Another theme park movie? 'Adventureland' hits theaters Friday
The genre of theme park movies pretty much begins and ends with "National Lampoon's Vacation
Until this week.
Friday, Greg Mottola's "Adventureland" hits screens in the United States. Mottola most recently directed the comedy "Superbad," and earlier worked with Judd Apatow on the TV show "Undeclared." But before any of that, Mottola was... an amusement park employee. The now-44-year-old worked in the 1980s at a Long Island amusement park called Adventureland, and has written and filmed a movie loosely based on that experience.
Jesse Eisenberg, Martin Starr star. Photo courtesy Miramax.
They've kept the name, but shot the movie at Pittsburgh's Kennywood, which filmmakers grunged up to look like a more decrepit '80s suburban carnival park. In Mottola's film, working in a park isn't a glamor job: The movie's website tag line? "Long hours. Low pay. High times."
Yeah, expect a lot of stoner jokes in the flick, which, like Superbad, revolved around a smart, earnest young geek trying to make it with any one of a number of elusive girls. In the end, though, the main character tones down the nerd act, gains some cool and gets some of what he's, um, been looking for.
As someone who also spent his first year out of college, in the late 1980s, working in a theme park, this movie hits very close to home. It's not exactly a twin of my life's story, though. I was fortunate enough to work at Walt Disney World, hardly a lousy amusement park, and the next joint I smoke would be my first. (Was that TMI on TPI? Whatever.)
But working in a park affected me deeply, too. Mottola made a movie. I built a website. Okay, I worked at a better park than Mottola did, but he'll make far, far, far more cash off his project than I'll ever see off mine.
Still, I thank him for inspiring me to spend several hours on the Magic Kingdom West Attractions Alumni Facebook page, clicking through hundreds of old pictures, remembering faces and incidents I'd since forgotten, but swiftly remembered.
I've spent almost two decades working in journalism, traveling the country and meeting people from disabled farm workers to U.S. Senators. But working in a theme park remains, by far, the most social job I've every held. Every month I worked at the Magic Kingdom was crammed with rich moments that could fill several movies. I was invited to an advance screening of the movie, but could not attend. But I'm looking forward to hearing what Theme Park Insider readers have to say after the movie opens on Friday.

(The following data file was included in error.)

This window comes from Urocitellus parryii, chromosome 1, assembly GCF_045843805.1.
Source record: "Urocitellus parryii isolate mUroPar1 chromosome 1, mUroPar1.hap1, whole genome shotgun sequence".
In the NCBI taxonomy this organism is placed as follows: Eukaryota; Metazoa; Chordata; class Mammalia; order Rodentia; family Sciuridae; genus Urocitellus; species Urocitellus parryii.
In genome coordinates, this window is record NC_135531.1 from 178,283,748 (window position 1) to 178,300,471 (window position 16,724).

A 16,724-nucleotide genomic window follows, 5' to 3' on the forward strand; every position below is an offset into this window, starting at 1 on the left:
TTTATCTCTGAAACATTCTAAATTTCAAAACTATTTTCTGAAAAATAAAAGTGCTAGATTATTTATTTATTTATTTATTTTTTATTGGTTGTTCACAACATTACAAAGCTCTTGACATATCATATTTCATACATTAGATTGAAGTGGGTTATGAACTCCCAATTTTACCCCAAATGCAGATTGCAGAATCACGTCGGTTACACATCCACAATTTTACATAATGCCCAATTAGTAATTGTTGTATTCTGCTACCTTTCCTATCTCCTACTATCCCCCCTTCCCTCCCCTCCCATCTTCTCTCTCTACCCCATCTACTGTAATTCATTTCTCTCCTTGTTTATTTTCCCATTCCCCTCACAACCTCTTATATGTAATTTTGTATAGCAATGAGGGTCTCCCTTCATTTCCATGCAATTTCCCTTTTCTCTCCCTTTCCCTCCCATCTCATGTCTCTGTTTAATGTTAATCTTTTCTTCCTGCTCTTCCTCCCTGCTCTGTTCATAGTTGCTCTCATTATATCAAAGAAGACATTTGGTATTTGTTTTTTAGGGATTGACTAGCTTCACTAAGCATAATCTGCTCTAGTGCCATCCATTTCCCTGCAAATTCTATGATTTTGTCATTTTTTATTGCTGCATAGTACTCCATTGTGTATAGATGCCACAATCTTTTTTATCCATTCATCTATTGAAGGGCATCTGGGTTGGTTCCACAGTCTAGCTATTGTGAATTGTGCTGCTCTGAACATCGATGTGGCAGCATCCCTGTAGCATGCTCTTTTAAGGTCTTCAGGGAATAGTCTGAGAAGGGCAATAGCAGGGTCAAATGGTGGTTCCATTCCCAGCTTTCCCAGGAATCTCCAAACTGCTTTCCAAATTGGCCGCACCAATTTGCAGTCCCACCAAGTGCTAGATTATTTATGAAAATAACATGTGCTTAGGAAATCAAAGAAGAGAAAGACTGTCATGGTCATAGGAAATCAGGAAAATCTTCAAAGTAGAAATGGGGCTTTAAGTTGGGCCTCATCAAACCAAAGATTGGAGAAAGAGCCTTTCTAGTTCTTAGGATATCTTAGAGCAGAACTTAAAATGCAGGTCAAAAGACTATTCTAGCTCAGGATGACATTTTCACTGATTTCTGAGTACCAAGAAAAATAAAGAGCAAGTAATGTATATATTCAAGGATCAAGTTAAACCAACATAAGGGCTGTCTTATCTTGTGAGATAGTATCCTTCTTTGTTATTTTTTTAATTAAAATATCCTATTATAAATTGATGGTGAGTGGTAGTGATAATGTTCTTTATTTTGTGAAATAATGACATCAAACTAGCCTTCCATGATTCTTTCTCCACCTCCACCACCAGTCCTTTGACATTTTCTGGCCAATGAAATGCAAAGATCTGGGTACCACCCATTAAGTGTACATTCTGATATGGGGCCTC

I'm all about seeing this one. I like most of Judd Apatow's stuff (he at least produces a lot of them) anyway, although I wasn't that into Superbad.
Well, it's better exposure than Final Destination 3.
I'm telling you Robert -- as someone who also worked in the Magic Kingdom -- someone could right a decent theme park novel about working at WDW in the 1980s and 1990s.
Always nice to see some kind of amusement/theme park in a movie. I may not rush out to see this one in the theater, but the dollar DVD rental looks good.
I saw the trailers for this a while back and definately want to see it. Fingers crossed for this weekend, work permitting!
I can't wait to see this movie. I grew up on Long Island and went to Adverntureland all the time in the 60's,70's and 80's. It's still there and very popular. The rides are geared toward the younger kids and has a carnival atmosphere but it's still a lot of fun. I usually came home with a goldfish.
Rollercoaster is available on DVD. I owned it. Past tense. I remember loving it when it came out. Didn't hold up very well for me so it didn't stay in my collection. But I'd say it is worth a one-time rental. Add it to your Netflix queues.
I have Rollercoaster. I also own an episode of The Brady Bunch titled "Cincinnati Kids". It heavily features a newly opened Kings Island. It's pretty cool to see the park then as compared to now.
I viewed this movie last night at an advance screening.
I caught this at a preview screening on Tuesday, and thought it was an average movie. The performance of Kristen Stewart was very weak and convoluted, and tarnished and reduced the quality of the supporting performances. I really wanted more Bill Hader and Kristen Wiig, but their characters took a back seat to the primary love story. The promotion for this movie is advertising this as "from the director of Superbad," and in that respect, many people may walk out of the movie disappointed. There are part of the film that are pretty funny, but a majority that revolves around the central love story I would describe as "artsy."
Just because this movie has the back drop of kennywood park does not mean it is a "must see" of amusement park affectionados. I wish the amusement park fans would not show up to see this junk, and force Hollywood to make good films with a Kennywood or amusement park background. This won't happen however. This is what bad film making, bathroom, fart humor, female degredation, gay bashing is all about. Save your $10.00 and save it for the parks this summer. They are going to need our help and support for a potentailly down summer. Skip the traash movie, support the parks.
Thanks for the updated comments to Robert's initial post. Like I said....I'll just wait til the dollar dvd rental to check this one out.
It's NOT an amusement park movie and if you all expect that, go rent Rollercoaster.
I just got back from seeing it and both my date and I enjoyed it. I wouldn't consider it that much of a "theme park movie" - however, some of the gags around the Musik Express and the Horse race game (and the mannequins with hats game - never seen that one) were hilarious. Bill Hader and Kristin Wiig should have gotten more screen time. The part that made me laugh the loudest is when they were running low on googly eyes for the stuffed bananas.
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